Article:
New York Times So Touchy About Reporter Who Was Touching Her Source

New York Times So Touchy About Reporter Who Was Touching Her Source

It pains me as a fellow bespectacled black man to admit this, but New York Times Editor Dean Baquet has led the Gray Lady during a period of stunning mediocrity and wackadoodle normalization. The streak continued Tuesday when Baquet announced he was reassigning reporter Ali Watkins after discovering she'd misled her superiors by telling them things they chose to ignore.

The New York Times announced Tuesday that it has reassigned reporter Ali Watkins, whose three-year affair with a Senate aide came to light as part of a leak investigation by the Justice Department. Watkins, 26, had a relationship with Senate Intelligence Committee aide James Wolfe, who's been charged with making false statements to the FBI about his contacts with journalists. Her phone and email records were seized by the Department of Justice as part of the leak probe. The Times said Watkins will be assigned a mentor and transferred to a beat in New York.

Don't get too rough there, Mr. Baquet! Twenty-six-year-old me would've loved a paid New York Times internship in Manhattan with my very own drinking buddy mentor! This has been spun as a "demotion." Maybe technically it is, but Watkins is just moving from Washington DC to New York. I once worked at a South Carolina newspaper that transferred a reporter to its bureau in a rural town where she shared a copy desk with a chain-smoking donkey. That felt like a demotion. I don't propose that Baquet push Watkins in front of a speeding subway train, but there must be a happy medium.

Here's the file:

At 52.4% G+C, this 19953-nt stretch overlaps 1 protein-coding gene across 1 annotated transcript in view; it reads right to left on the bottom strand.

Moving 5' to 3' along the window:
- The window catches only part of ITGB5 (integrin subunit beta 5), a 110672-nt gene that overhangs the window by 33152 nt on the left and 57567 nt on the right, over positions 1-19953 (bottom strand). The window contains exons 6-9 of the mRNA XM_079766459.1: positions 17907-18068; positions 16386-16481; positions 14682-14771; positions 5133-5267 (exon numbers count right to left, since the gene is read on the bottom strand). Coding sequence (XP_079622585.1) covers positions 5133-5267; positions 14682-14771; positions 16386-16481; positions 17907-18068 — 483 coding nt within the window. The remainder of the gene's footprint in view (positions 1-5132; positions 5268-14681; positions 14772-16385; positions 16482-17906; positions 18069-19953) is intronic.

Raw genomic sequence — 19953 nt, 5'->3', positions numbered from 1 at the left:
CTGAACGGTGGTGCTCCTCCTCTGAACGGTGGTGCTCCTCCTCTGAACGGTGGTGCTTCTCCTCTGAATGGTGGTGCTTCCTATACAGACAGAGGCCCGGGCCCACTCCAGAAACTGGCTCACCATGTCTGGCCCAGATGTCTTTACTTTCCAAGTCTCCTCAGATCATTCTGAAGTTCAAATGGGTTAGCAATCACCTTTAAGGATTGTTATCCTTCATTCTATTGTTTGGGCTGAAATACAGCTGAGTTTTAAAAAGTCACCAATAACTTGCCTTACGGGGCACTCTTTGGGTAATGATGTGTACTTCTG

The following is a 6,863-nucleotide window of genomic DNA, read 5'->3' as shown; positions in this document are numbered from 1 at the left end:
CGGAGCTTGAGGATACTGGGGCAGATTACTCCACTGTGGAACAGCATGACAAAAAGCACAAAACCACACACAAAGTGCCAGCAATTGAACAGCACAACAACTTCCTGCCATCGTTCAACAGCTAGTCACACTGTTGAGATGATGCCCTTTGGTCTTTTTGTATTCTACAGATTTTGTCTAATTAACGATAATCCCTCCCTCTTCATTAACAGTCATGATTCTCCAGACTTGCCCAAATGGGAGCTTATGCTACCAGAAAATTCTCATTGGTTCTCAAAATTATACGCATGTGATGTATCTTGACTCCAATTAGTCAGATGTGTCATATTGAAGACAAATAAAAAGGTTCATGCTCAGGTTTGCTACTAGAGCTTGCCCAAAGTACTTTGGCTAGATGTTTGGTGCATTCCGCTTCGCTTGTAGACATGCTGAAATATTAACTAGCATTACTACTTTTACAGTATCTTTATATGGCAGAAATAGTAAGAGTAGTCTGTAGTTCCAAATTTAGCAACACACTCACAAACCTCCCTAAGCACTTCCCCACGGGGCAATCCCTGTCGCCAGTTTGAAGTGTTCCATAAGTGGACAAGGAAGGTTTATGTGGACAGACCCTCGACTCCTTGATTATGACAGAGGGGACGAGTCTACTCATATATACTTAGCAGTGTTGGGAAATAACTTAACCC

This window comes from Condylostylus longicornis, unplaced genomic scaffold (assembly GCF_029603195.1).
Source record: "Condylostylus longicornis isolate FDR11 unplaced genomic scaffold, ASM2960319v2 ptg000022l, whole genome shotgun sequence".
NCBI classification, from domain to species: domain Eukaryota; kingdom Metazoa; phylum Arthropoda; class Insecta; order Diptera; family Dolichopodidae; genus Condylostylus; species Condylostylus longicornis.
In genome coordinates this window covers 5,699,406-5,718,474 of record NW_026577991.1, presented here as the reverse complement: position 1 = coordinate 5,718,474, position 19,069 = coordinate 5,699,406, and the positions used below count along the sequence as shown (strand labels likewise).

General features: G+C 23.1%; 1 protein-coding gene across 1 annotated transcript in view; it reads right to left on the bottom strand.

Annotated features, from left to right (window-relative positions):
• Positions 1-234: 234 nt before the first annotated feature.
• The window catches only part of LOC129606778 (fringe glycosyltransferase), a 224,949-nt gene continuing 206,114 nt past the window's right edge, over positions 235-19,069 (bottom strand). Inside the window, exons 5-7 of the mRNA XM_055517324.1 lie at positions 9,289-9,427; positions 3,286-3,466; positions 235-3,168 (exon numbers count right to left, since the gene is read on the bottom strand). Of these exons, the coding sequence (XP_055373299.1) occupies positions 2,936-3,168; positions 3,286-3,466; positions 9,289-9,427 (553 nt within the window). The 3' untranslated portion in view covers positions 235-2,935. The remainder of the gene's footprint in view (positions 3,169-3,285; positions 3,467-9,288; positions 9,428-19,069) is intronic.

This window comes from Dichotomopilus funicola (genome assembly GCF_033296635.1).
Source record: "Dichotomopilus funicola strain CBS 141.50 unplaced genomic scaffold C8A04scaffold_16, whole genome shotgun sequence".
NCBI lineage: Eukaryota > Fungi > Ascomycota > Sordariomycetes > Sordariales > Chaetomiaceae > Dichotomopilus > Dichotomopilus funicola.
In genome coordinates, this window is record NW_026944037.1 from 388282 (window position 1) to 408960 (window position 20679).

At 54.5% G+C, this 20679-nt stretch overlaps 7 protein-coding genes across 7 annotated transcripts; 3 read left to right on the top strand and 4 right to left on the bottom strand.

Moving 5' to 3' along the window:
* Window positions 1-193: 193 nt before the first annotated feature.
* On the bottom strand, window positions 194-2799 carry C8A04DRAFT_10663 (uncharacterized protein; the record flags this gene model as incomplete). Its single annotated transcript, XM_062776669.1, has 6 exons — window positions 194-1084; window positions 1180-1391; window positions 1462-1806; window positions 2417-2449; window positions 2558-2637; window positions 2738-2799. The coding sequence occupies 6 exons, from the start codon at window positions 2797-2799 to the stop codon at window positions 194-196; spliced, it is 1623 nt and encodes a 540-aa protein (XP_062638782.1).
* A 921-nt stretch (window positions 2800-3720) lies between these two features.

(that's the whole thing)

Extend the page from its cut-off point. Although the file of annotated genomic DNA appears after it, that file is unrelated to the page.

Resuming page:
In a staff memo, Baquet directly addressed the Department of Justice's brazen actions (pulling her phone and email records for years) and some more by the Department of Homeland Security (spying on her, threatening her, trying to blackmail her, the usual) before detailing the "concerns" he had about Watkins's conduct.

But this case has also raised questions about the line between private and professional life. We are troubled by Ali's conduct, particularly while she was employed by other news organizations. For a reporter to have an intimate relationship with someone he or she covers is unacceptable. It violates our written standards and the norms of journalism. Additionally, on the advice of her personal lawyer, she did not disclose to The Times that her records had been seized months ago, which put our news organization in a difficult position.

So, why does she still have a job?

Ali is a talented journalist, and no one has challenged the accuracy of her reporting. She has also made some poor judgments. But as she started her career, I believe she was not well served by some editors elsewhere who failed to respond appropriately to her disclosures about her relationships. We also bear some responsibility: Our inquiry found that during the hiring process she disclosed aspects of her past relationships to some editors at The Times.

Oh, I'm sorry. I should more correctly inquire as to why any of your dumb asses have jobs. Whoever interviewed Watkins apparently scribbled on their notepads "willing to work weekends," "loves YouTube puppy videos," and "slept with Senate aide" but only the part about the puppy videos made it up the food chain? Is that how this works? Can't you guys do anything right? I was promised a new era of competence after you ended Jayson Blair's prominent career in fiction.

What good is this "demotion" anyway? It just hangs Watkins out to dry. This isn't like Glenn Thrush, who can return to the Times with his tail between his legs after accusations of sexual harassment. The right will see blood in the water over Watkins. I predict she'll headline the latest outrage marathon at FOX News before eventually losing her job outright. My former colleague who wound up working with that donkey never recovered professionally.